Upon graduating A School, I crisscrossed to Groton, CT, the submarine capital of the world to enroll in sub school. An 8 week course to get sailors indoctrinated into the undersea world of naval warfare. Not everyone is cut out for sub duty. It takes a special kind of crazy to submerge yourself in a multimillion dollar man-o-war for several months. The submarine service is all volunteer. The Navy does not force anyone to become a member of the Silent Service. That decision is made entirely by the Sailor. But, once in you’re in, you’re in. You simply can’t un-volunteer yourself.
After completion of sub school I received my orders to the USS Patrick Henry SSBN 599 homeported in Pearl Harbor. Once onboard, every new sailor must get qualified. Qualified means knowing a little bit about everything on that sub. From the bow housing the Mark 48 torpedoes, to the middle known as Sherwood Forest where 16, A-3 nuclear multiple war head missiles were sheathed in the thick metal silos. To the stern that encased the nuclear reactor and everything in-between. Navigation, communication, ventilation, sonar, surfacing, diving, hovering, escape procedures, first aid, water desalination. You are given a Qual Card, short for qualification. The card listed all those different items mentioned above, known as competencies. Every week one must get 10 points on the Qual Card, which leads up to completion of the card. Each competency is worth X amount of points. If you fail to get 10 points on any given week before completing the entire card, you are delinquent, or worse, called a Dink. Dinks can’t watch movies, can’t go on liberty, and just may have to pull extra duty. Don’t be a Dink! Once the Qual Card is complete you face a Qual Board. A group of Sailors, usually 5-6 crew, one of which is an officer. They begin to quiz you on all the information you learned. It’s an informal Q & A, but you better know your port from starboard. Some ace the Qual Board with flying colors, others will pass and need to brush up on a few things, while others have been known to fail. But once you pass your Qual Board, you’re in, you’re qualified. In the world of submarines, you are either qualified or not, Qualed, or Non Qualed. Once you become qualified you receive your dolphins, fish, or fins. It’s a pin worn over the left breast. It is a submarine with two dolphins one on each side near the bow. Once you are pinned, you’re a sub sailor for life.
Subs have small crews, less than 150 Sailors. They generally operate around 300-500 feet. Should something happen, a fire, flooding, an incoming torpedo, there is not a second to waste. The crew must be able to react and equalize the threat. There were constant drills to keep the crew operationally ready to jump into damage control mode to combat and conquer any threat that may have arisen. Fortunately, after completing five patrols on the Henry, the crew never experienced a catastrophic situation, or even a low grade emergency. Credit that to the crew who stood watch monitoring vitals hourly of every operational mechanism while deployed hundreds of feet below in the Pacific Ocean. I still remain friends with a handful of my Navy buddies. It’s a rare fraternity us bubbleheads. The nickname for submariners. Bubbleheads call surface craft (ships) targets or skimmers. Remember, there are only two kinds of ships, submarines, and targets. You never call a sub a ship either, it’s a boat. Ever see Das Boot? It wasn’t Das Schiff, the ship, it was The Boat.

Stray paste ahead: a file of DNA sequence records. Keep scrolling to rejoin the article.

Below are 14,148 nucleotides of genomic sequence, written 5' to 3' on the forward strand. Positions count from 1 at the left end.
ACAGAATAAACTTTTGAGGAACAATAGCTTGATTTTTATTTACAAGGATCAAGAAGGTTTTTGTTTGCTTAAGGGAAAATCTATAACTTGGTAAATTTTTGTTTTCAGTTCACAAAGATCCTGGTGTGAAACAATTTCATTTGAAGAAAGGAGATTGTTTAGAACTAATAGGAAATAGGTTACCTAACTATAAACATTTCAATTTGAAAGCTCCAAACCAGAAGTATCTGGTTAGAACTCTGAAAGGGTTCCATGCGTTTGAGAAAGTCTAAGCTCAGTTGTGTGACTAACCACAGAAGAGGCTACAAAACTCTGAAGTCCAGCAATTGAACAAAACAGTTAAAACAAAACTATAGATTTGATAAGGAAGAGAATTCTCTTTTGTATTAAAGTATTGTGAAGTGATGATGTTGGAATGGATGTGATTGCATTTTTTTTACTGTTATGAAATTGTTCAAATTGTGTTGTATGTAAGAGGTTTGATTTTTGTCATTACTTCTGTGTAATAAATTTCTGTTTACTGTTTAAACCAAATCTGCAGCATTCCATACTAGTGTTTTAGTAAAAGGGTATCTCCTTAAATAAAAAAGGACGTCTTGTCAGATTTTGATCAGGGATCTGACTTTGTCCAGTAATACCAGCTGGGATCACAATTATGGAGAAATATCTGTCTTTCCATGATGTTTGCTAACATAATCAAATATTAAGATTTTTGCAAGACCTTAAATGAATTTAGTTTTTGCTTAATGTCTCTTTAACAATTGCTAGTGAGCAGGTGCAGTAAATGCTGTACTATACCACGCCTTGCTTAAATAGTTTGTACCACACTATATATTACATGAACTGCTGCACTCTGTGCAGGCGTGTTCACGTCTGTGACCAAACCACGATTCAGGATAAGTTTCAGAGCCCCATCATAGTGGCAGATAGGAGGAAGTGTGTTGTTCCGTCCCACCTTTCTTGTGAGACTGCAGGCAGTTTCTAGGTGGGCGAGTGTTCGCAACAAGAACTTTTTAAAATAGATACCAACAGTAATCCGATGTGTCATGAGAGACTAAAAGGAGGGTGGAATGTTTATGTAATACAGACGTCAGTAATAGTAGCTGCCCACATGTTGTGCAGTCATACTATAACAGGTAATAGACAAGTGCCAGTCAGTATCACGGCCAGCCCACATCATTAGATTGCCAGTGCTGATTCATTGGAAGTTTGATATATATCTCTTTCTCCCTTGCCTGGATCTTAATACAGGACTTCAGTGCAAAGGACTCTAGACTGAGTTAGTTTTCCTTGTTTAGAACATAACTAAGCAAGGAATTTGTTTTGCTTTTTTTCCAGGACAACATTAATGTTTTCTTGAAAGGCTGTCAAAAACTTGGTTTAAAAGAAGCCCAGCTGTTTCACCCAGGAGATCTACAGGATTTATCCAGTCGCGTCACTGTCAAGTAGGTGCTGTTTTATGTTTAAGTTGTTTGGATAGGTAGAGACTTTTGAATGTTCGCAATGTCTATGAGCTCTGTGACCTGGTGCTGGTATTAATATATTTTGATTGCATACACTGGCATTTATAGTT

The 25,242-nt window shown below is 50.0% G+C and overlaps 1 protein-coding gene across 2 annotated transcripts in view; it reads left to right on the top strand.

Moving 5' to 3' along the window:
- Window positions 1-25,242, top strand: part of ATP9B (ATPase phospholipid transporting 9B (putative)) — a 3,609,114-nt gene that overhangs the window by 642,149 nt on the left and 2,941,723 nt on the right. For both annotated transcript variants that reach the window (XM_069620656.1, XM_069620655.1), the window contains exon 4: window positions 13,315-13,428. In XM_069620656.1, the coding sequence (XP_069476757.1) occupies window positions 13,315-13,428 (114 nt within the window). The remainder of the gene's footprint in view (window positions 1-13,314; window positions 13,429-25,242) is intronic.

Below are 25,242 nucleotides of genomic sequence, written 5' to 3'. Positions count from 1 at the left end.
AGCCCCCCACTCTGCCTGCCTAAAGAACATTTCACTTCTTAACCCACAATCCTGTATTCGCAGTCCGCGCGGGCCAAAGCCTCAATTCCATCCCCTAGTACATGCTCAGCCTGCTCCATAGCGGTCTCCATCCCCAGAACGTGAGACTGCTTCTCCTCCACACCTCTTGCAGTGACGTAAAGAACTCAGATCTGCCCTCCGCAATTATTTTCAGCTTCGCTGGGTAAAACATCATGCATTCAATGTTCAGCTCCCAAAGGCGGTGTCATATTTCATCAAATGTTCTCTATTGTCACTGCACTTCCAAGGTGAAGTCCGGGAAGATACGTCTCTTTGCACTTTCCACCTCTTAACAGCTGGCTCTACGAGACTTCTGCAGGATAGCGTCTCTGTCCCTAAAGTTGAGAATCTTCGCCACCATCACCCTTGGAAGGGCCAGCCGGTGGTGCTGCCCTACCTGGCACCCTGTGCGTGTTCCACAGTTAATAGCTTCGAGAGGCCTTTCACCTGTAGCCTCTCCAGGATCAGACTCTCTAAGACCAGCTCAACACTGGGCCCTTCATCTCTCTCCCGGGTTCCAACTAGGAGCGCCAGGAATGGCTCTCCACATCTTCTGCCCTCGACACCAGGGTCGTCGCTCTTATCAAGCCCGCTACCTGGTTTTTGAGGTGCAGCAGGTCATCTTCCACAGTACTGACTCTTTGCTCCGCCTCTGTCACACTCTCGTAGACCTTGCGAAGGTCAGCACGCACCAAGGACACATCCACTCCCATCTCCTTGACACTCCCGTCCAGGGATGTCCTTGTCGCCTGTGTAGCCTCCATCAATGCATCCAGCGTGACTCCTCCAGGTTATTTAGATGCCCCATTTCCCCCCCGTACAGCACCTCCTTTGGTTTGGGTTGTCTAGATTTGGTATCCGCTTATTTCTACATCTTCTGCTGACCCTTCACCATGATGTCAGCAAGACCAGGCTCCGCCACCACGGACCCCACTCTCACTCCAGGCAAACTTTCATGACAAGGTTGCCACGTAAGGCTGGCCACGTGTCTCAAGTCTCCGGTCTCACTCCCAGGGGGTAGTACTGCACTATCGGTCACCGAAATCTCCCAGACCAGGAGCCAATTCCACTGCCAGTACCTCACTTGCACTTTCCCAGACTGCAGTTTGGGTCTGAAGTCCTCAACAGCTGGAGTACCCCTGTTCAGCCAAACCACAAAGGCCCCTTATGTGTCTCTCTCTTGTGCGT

So to all those officers and men who served on the boat, Patrick Henry, to every Soldier, Sailor, Airman, and Marine whoever wore the uniform of the armed forces of the United States of America. You rock, and I salute you. Happy Veterans Day! It’s not the politicians who guarantee freedom of speech, it’s the Vets. It’s not the clergy who guarantees freedom of religion, it’s the Vets. It’s not the NRA who guarantees our right to bear arms, it’s the Vets. So don’t forget to thank a Vet. Cue up Lee Greenwood, I’m Proud to be an American, red, white, and true.
Taste the Freedom!